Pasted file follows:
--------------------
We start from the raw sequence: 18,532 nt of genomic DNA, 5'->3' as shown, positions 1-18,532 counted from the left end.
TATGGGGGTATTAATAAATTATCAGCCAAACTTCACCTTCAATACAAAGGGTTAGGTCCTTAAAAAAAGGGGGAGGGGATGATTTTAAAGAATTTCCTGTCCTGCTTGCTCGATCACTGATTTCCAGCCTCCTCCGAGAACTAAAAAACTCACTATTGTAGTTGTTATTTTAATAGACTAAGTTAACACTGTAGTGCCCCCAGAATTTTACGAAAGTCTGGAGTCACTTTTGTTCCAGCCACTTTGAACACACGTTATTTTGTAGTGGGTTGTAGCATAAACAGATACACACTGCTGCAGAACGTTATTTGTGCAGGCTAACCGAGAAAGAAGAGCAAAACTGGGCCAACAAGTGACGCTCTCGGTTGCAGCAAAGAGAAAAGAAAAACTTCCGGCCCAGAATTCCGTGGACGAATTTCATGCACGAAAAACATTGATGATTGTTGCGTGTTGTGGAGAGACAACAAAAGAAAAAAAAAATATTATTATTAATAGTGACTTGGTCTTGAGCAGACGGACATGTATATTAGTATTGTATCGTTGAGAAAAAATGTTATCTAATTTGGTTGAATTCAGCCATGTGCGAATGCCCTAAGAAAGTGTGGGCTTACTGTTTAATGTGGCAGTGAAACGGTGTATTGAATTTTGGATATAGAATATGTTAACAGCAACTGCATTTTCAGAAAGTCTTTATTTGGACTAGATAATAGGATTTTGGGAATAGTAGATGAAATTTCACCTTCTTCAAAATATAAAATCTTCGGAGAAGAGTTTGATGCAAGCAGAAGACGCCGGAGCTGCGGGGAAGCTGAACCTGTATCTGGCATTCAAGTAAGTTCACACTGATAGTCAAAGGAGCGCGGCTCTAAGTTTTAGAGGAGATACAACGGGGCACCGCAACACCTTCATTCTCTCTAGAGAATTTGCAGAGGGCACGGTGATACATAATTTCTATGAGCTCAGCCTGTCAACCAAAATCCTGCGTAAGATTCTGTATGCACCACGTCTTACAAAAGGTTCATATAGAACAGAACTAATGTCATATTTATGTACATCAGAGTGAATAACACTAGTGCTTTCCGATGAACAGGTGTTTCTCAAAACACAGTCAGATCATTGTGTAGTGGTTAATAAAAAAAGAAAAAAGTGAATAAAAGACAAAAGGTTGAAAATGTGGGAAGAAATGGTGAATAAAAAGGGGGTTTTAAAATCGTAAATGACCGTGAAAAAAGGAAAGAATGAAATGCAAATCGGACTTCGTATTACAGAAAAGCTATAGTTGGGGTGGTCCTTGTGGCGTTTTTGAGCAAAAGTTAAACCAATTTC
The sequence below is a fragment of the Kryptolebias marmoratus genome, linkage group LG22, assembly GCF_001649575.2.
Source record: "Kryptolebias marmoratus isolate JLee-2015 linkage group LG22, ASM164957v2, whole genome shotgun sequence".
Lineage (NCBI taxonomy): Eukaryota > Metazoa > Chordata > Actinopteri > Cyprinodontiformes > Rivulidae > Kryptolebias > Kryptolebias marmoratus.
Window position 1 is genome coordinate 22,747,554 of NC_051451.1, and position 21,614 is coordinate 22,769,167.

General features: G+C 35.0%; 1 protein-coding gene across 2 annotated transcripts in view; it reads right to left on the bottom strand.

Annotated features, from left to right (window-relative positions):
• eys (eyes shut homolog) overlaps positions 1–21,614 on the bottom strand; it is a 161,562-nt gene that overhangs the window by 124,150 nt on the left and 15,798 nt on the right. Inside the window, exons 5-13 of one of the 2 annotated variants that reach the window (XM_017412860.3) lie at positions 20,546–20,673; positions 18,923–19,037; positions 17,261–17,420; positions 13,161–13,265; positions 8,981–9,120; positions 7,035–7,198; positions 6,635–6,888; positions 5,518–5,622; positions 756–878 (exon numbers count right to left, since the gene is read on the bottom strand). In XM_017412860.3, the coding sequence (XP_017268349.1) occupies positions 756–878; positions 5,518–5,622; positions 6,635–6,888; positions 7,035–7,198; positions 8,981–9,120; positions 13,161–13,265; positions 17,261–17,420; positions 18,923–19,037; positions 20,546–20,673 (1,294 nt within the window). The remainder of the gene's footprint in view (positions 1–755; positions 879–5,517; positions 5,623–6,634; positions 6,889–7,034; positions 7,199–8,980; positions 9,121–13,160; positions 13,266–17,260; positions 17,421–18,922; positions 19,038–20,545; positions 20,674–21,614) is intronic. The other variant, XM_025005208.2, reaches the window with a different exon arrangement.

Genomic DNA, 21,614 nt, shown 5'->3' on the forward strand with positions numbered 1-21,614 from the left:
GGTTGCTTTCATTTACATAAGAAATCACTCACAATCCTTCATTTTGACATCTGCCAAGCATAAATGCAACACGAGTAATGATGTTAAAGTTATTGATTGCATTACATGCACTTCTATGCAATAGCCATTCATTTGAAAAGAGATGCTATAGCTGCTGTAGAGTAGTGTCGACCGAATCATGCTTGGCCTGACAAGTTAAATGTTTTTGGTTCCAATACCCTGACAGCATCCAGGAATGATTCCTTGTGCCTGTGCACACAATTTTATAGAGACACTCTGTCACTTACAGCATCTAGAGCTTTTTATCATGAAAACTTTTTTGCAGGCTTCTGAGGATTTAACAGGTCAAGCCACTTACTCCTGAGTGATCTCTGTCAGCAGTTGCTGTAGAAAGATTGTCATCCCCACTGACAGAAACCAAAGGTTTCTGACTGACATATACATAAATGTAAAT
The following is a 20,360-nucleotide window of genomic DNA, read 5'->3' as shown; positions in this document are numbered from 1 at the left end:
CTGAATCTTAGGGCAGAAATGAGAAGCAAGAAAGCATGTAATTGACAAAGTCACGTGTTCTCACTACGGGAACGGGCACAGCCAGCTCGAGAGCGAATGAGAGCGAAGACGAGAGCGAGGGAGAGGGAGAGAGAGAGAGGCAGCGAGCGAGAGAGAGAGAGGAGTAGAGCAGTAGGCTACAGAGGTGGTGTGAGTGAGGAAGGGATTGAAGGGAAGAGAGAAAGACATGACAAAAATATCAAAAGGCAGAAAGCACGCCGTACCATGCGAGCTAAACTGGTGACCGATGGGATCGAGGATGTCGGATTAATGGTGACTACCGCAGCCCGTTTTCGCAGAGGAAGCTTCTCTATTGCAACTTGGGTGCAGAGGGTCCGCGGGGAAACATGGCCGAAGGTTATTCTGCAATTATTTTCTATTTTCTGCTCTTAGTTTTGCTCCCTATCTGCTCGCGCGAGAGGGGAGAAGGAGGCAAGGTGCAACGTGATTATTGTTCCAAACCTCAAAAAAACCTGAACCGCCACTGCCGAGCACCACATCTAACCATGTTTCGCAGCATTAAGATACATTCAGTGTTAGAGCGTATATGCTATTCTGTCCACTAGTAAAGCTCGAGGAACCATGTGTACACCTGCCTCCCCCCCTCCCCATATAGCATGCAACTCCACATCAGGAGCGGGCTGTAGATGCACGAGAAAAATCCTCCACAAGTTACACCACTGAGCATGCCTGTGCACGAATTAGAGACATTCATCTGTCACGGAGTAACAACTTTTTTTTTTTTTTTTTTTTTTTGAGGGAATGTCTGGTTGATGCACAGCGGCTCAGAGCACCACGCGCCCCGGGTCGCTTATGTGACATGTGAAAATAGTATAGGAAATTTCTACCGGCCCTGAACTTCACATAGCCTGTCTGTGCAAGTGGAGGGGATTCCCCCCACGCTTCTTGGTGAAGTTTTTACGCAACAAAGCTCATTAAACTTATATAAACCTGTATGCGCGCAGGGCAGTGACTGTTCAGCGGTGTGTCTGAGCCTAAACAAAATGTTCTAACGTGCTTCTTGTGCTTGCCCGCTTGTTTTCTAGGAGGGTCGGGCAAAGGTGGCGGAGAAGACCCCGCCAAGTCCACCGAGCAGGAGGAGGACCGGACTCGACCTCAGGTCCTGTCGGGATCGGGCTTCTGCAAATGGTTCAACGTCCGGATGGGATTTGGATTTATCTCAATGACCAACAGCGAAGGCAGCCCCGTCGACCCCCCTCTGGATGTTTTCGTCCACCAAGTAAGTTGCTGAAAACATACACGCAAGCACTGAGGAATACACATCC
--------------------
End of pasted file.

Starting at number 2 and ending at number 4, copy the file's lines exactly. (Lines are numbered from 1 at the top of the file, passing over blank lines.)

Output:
TATGGGGGTATTAATAAATTATCAGCCAAACTTCACCTTCAATACAAAGGGTTAGGTCCTTAAAAAAAGGGGGAGGGGATGATTTTAAAGAATTTCCTGTCCTGCTTGCTCGATCACTGATTTCCAGCCTCCTCCGAGAACTAAAAAACTCACTATTGTAGTTGTTATTTTAATAGACTAAGTTAACACTGTAGTGCCCCCAGAATTTTACGAAAGTCTGGAGTCACTTTTGTTCCAGCCACTTTGAACACACGTTATTTTGTAGTGGGTTGTAGCATAAACAGATACACACTGCTGCAGAACGTTATTTGTGCAGGCTAACCGAGAAAGAAGAGCAAAACTGGGCCAACAAGTGACGCTCTCGGTTGCAGCAAAGAGAAAAGAAAAACTTCCGGCCCAGAATTCCGTGGACGAATTTCATGCACGAAAAACATTGATGATTGTTGCGTGTTGTGGAGAGACAACAAAAGAAAAAAAAAATATTATTATTAATAGTGACTTGGTCTTGAGCAGACGGACATGTATATTAGTATTGTATCGTTGAGAAAAAATGTTATCTAATTTGGTTGAATTCAGCCATGTGCGAATGCCCTAAGAAAGTGTGGGCTTACTGTTTAATGTGGCAGTGAAACGGTGTATTGAATTTTGGATATAGAATATGTTAACAGCAACTGCATTTTCAGAAAGTCTTTATTTGGACTAGATAATAGGATTTTGGGAATAGTAGATGAAATTTCACCTTCTTCAAAATATAAAATCTTCGGAGAAGAGTTTGATGCAAGCAGAAGACGCCGGAGCTGCGGGGAAGCTGAACCTGTATCTGGCATTCAAGTAAGTTCACACTGATAGTCAAAGGAGCGCGGCTCTAAGTTTTAGAGGAGATACAACGGGGCACCGCAACACCTTCATTCTCTCTAGAGAATTTGCAGAGGGCACGGTGATACATAATTTCTATGAGCTCAGCCTGTCAACCAAAATCCTGCGTAAGATTCTGTATGCACCACGTCTTACAAAAGGTTCATATAGAACAGAACTAATGTCATATTTATGTACATCAGAGTGAATAACACTAGTGCTTTCCGATGAACAGGTGTTTCTCAAAACACAGTCAGATCATTGTGTAGTGGTTAATAAAAAAAGAAAAAAGTGAATAAAAGACAAAAGGTTGAAAATGTGGGAAGAAATGGTGAATAAAAAGGGGGTTTTAAAATCGTAAATGACCGTGAAAAAAGGAAAGAATGAAATGCAAATCGGACTTCGTATTACAGAAAAGCTATAGTTGGGGTGGTCCTTGTGGCGTTTTTGAGCAAAAGTTAAACCAATTTC
The sequence below is a fragment of the Kryptolebias marmoratus genome, linkage group LG22, assembly GCF_001649575.2.
Source record: "Kryptolebias marmoratus isolate JLee-2015 linkage group LG22, ASM164957v2, whole genome shotgun sequence".